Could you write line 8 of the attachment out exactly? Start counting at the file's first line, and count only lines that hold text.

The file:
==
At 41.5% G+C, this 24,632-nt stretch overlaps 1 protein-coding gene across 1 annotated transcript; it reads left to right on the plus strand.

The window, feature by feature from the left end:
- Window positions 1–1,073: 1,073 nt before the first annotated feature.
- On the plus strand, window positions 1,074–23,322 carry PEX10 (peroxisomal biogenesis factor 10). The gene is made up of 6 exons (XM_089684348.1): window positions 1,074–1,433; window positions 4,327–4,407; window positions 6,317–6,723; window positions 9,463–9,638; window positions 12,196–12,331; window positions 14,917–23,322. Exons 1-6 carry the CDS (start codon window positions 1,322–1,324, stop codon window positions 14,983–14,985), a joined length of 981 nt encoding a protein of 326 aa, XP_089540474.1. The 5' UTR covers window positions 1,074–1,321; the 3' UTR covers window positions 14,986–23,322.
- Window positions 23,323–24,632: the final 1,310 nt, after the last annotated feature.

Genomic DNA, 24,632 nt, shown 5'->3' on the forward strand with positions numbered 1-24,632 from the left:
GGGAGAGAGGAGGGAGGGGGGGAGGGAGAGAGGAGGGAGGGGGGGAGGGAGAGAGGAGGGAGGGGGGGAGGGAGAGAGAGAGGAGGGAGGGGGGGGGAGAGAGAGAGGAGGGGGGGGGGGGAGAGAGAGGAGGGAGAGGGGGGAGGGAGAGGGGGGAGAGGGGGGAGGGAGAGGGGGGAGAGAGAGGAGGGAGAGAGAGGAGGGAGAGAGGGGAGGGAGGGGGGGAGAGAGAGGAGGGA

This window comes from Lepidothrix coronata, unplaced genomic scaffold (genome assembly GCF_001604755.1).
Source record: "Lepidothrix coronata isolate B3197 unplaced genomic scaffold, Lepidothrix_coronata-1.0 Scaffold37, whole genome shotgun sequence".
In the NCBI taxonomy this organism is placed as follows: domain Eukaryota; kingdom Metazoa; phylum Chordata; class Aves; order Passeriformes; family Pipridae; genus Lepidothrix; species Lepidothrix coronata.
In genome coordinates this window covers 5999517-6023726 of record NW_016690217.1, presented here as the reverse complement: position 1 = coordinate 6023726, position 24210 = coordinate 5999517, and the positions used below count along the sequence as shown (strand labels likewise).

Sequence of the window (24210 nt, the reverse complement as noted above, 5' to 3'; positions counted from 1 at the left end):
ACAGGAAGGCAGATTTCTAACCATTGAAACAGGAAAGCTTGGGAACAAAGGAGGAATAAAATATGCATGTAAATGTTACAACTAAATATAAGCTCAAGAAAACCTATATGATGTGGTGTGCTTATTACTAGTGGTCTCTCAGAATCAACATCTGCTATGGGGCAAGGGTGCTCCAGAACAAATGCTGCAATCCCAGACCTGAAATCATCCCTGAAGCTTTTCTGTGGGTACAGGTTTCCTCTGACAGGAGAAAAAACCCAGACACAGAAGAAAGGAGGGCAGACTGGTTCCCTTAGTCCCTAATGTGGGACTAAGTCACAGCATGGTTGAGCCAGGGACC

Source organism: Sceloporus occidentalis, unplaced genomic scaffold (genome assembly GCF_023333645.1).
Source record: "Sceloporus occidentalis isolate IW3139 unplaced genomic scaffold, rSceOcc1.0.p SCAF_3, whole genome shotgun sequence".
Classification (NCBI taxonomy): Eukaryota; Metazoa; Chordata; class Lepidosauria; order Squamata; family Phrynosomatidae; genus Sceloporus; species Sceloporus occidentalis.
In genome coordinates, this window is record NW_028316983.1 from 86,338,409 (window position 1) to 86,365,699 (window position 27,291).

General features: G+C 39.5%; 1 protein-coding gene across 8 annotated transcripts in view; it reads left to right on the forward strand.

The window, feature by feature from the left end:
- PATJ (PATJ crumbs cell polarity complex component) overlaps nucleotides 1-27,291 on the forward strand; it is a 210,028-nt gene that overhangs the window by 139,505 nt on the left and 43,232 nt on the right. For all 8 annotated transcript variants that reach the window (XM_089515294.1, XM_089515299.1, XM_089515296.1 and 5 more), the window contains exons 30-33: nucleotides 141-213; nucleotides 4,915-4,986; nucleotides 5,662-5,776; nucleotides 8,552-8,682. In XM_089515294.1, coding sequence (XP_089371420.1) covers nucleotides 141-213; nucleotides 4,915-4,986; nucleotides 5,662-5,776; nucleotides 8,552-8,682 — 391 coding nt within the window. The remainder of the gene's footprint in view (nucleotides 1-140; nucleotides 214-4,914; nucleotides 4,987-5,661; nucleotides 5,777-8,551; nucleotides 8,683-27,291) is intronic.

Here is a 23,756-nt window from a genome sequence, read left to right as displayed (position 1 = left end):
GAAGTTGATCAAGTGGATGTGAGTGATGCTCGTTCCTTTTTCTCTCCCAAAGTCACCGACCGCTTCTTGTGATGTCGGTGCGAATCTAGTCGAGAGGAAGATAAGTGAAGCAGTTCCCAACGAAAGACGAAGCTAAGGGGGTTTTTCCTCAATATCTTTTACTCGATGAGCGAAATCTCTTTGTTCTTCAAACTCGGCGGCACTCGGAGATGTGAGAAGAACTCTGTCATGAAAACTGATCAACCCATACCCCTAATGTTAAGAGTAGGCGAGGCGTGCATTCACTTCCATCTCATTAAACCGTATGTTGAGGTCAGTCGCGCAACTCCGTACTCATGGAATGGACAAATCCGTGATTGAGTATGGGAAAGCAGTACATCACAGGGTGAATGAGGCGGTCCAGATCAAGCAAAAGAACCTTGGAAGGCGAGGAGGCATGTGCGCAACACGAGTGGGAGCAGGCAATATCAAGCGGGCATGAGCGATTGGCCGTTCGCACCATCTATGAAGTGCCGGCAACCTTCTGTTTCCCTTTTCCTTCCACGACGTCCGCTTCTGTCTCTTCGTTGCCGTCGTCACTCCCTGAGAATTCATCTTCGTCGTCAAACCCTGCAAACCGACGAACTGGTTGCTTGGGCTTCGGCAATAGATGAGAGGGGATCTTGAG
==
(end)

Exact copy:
This window comes from Lepidothrix coronata, unplaced genomic scaffold (genome assembly GCF_001604755.1).